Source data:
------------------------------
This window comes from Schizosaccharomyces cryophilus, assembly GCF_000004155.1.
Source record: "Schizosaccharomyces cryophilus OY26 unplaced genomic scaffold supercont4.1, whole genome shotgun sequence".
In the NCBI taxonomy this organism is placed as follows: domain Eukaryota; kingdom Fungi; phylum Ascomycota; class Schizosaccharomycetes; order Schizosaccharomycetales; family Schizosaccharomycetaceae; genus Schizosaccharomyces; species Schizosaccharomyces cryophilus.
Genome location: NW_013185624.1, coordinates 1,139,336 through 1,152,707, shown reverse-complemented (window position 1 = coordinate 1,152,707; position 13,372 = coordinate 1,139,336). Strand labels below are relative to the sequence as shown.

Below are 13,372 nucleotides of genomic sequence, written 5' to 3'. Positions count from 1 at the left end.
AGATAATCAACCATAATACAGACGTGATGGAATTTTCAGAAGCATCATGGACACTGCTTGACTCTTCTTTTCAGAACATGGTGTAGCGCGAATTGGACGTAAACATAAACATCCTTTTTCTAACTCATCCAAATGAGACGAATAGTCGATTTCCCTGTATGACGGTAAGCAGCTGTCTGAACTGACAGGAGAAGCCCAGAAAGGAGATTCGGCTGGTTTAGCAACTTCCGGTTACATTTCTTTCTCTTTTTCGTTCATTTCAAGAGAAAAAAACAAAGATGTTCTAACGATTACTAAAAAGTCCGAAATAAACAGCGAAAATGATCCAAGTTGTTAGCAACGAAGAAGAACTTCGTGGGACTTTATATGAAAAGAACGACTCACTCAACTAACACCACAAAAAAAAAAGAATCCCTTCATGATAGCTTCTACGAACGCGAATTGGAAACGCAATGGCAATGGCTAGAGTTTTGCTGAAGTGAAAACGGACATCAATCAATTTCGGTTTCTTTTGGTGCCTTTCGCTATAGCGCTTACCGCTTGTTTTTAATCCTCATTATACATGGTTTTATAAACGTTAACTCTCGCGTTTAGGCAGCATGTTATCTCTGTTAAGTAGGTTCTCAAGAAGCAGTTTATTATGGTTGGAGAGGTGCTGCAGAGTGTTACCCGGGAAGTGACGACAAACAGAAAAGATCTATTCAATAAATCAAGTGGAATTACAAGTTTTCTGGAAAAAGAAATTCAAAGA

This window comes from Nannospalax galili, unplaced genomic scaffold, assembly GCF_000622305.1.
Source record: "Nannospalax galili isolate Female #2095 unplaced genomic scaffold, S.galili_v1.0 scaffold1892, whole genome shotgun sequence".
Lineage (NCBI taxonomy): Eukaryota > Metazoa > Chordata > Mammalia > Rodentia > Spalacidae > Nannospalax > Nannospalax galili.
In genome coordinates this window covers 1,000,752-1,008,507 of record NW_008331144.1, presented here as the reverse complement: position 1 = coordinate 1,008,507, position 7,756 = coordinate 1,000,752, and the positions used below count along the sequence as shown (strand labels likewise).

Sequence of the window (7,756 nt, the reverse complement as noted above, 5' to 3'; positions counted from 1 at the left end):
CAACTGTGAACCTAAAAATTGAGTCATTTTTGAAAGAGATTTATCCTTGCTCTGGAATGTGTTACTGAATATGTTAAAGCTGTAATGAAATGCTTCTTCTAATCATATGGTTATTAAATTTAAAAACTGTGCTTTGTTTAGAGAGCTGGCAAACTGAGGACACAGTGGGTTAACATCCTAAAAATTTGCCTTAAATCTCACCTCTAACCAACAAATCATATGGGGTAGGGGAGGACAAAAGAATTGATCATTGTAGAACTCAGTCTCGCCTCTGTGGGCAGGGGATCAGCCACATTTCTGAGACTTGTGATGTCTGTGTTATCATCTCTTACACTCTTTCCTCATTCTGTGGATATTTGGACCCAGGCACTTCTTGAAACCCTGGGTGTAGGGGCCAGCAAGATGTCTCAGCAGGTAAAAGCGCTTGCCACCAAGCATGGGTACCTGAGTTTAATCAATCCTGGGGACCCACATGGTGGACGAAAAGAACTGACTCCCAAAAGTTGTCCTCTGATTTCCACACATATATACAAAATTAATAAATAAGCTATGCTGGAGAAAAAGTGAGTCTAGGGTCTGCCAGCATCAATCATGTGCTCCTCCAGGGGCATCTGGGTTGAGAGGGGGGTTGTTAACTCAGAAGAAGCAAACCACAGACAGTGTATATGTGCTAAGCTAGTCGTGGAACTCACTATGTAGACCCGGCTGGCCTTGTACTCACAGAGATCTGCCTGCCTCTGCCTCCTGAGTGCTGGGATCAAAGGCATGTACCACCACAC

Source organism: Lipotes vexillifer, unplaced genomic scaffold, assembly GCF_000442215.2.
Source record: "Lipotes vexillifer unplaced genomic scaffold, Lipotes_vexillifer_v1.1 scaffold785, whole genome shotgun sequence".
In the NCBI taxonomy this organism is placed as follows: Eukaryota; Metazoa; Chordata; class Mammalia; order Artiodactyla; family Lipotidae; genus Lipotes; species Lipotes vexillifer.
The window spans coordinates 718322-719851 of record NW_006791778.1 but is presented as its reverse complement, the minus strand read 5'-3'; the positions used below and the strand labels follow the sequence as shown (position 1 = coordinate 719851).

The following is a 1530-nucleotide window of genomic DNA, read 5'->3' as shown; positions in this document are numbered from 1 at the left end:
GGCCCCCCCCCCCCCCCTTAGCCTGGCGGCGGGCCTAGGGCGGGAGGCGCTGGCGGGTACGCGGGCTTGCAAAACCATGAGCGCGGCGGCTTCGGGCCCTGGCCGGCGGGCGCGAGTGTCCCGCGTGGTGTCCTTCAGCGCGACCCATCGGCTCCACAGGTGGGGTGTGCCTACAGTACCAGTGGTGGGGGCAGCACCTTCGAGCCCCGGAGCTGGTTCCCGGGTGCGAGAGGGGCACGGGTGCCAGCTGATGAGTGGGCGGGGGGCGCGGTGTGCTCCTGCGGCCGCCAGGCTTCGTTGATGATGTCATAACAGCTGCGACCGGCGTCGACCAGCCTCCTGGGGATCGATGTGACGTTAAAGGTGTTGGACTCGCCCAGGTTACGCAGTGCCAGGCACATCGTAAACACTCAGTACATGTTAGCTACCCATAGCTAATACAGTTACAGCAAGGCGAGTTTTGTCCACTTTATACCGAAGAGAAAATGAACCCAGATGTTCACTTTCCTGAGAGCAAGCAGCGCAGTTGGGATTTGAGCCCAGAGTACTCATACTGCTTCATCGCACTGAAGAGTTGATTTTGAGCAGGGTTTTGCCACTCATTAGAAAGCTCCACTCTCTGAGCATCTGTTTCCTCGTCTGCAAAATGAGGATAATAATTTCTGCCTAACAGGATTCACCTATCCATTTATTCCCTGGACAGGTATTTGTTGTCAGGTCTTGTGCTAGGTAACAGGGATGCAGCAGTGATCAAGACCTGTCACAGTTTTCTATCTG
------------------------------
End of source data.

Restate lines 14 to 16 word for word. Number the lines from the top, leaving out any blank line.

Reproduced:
Source record: "Lipotes vexillifer unplaced genomic scaffold, Lipotes_vexillifer_v1.1 scaffold785, whole genome shotgun sequence".
In the NCBI taxonomy this organism is placed as follows: Eukaryota; Metazoa; Chordata; class Mammalia; order Artiodactyla; family Lipotidae; genus Lipotes; species Lipotes vexillifer.
The window spans coordinates 718322-719851 of record NW_006791778.1 but is presented as its reverse complement, the minus strand read 5'-3'; the positions used below and the strand labels follow the sequence as shown (position 1 = coordinate 719851).